|Jmol 3D model||Interactive image|
|Molar mass||202.25 g·mol−1|
|Melting point||131 to 134.5 °C (267.8 to 274.1 °F; 404.1 to 407.6 K)|
|Boiling point||294.4 °C (561.9 °F; 567.5 K) at 100 mmHg|
|Acidity (pKa)||4.720, 5.450|
Except where otherwise noted, data are given for materials in their standard state (at 25 °C [77 °F], 100 kPa).
|what is ?)(|
In its pure state it is a white flake or powdered crystal. The product is described as non-hazardous, though in its powdered form it can be prone to flash ignition (a typical risk in handling fine organic powders).
Sebaceus is Latin for tallow candle, sebum is Latin for tallow, and refers to its use in the manufacture of candles. Sebacic acid is a derivative of castor oil, with the vast majority of world production occurring in China which annually exports over 100,000 metric tonnes, representing over 90% of global trade of the product.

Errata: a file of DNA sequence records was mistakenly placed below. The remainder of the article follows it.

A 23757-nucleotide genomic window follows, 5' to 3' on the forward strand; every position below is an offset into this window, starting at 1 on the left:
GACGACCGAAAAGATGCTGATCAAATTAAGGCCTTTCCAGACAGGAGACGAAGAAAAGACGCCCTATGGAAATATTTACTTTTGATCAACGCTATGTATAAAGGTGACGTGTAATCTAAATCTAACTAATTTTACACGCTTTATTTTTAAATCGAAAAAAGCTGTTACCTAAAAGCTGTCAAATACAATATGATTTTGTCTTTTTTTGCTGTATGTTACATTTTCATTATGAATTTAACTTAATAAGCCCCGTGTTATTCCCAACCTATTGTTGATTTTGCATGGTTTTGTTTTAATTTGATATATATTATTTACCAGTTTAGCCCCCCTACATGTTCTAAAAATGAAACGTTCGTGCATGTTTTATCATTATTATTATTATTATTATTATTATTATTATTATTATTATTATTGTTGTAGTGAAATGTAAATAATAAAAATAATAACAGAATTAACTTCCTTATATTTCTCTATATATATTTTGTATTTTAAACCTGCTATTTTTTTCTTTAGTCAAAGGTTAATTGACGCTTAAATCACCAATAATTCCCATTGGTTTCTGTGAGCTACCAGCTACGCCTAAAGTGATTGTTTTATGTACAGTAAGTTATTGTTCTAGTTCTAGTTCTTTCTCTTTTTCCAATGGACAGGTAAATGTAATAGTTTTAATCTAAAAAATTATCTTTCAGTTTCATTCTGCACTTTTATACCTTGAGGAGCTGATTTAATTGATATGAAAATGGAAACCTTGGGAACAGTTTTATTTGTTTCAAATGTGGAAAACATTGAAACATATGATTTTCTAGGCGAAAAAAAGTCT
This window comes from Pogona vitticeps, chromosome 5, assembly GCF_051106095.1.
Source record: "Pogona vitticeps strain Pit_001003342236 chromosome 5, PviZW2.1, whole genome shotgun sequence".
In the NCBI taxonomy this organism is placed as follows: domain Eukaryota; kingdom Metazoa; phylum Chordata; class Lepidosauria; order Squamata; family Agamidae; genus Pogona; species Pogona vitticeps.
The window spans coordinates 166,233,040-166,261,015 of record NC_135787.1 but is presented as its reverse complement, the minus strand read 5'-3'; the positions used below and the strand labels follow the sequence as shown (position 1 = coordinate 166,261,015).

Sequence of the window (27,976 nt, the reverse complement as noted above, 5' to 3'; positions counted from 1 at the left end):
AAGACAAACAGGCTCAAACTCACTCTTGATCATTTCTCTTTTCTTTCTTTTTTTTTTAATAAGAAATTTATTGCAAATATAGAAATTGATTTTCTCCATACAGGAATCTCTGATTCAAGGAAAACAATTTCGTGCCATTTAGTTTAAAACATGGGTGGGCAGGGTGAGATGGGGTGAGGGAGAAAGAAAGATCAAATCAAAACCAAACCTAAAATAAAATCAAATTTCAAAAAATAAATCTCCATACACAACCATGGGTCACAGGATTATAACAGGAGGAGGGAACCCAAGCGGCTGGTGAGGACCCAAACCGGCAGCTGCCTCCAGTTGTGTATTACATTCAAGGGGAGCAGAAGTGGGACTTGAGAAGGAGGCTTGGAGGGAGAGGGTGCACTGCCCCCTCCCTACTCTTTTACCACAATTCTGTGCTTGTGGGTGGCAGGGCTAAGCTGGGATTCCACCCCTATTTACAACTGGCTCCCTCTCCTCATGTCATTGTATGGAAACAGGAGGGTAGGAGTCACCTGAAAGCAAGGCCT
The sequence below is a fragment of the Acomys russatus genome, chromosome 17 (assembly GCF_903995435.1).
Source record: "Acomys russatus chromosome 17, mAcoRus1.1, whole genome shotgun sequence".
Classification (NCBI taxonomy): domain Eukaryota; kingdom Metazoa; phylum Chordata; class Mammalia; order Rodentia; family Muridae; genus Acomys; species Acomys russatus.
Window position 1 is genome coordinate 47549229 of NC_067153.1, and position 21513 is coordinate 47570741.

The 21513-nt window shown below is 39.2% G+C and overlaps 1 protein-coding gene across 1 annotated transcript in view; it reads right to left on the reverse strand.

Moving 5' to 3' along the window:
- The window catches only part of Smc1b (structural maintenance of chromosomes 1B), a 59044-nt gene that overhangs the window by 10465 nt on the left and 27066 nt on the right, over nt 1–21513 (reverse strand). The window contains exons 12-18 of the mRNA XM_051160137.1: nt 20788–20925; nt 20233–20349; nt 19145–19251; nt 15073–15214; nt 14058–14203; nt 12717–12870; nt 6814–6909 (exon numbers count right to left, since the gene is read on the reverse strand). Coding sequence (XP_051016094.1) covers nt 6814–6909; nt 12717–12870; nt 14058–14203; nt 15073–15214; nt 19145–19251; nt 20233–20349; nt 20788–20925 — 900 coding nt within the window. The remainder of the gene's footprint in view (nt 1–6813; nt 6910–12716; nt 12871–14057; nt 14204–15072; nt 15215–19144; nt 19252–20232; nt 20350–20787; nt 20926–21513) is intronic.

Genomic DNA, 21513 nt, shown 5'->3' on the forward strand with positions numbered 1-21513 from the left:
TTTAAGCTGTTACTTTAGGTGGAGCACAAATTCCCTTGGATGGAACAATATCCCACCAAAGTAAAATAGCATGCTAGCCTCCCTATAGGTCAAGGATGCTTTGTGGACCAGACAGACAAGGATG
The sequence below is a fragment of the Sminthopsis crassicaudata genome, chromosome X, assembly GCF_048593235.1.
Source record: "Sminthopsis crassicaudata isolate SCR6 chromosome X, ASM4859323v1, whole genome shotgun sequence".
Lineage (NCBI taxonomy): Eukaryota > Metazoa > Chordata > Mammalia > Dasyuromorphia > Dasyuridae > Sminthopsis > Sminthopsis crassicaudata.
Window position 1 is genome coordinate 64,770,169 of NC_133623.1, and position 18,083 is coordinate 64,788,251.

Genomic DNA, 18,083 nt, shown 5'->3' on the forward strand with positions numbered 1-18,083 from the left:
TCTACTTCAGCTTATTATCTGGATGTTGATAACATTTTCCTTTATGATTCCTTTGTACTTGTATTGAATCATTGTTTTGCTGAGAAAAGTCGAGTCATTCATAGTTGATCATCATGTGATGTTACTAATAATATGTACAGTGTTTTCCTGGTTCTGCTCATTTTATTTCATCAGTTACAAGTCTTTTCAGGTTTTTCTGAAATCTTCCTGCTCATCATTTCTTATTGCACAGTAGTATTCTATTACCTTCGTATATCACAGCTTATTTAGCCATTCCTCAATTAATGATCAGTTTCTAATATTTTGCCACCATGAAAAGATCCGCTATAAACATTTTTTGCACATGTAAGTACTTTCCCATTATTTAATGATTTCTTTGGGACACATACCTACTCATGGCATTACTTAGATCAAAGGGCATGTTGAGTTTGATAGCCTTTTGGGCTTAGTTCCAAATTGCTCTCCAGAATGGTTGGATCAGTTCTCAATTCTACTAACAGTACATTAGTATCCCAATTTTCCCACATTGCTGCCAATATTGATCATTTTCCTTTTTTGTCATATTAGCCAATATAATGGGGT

In the industrial setting, sebacic acid and its homologues such as azelaic acid can be used as a monomer for nylon 610, plasticizers, lubricants, hydraulic fluids, cosmetics, candles, etc. Sebacic acid is also used as an intermediate for aromatics, antiseptics, and painting materials.
Sebacic acid is produced from castor oil by using sodium hydroxide, sulfuric acid with catalysts including zinc oxide and phenol. Byproducts include glycerol, octanol and polymer residue.
- Bretti, C.; Crea, F.; Foti, C.; Sammartano, S. (2006). "Solubility and Activity Coefficients of Acidic and Basic Nonelectrolytes in Aqueous Salt Solutions. 2. Solubility and Activity Coefficients of Suberic, Azelaic, and Sebacic Acids in NaCl(aq), (CH3)4NCl(aq), and (C2H5)4NI(aq) at Different Ionic Strengths and at t = 25 °C". J. Chem. Eng. Data. 51 (5): 1660–1667. doi:10.1021/je060132t.
- Sebacic acid on chemicalland <-- deadlink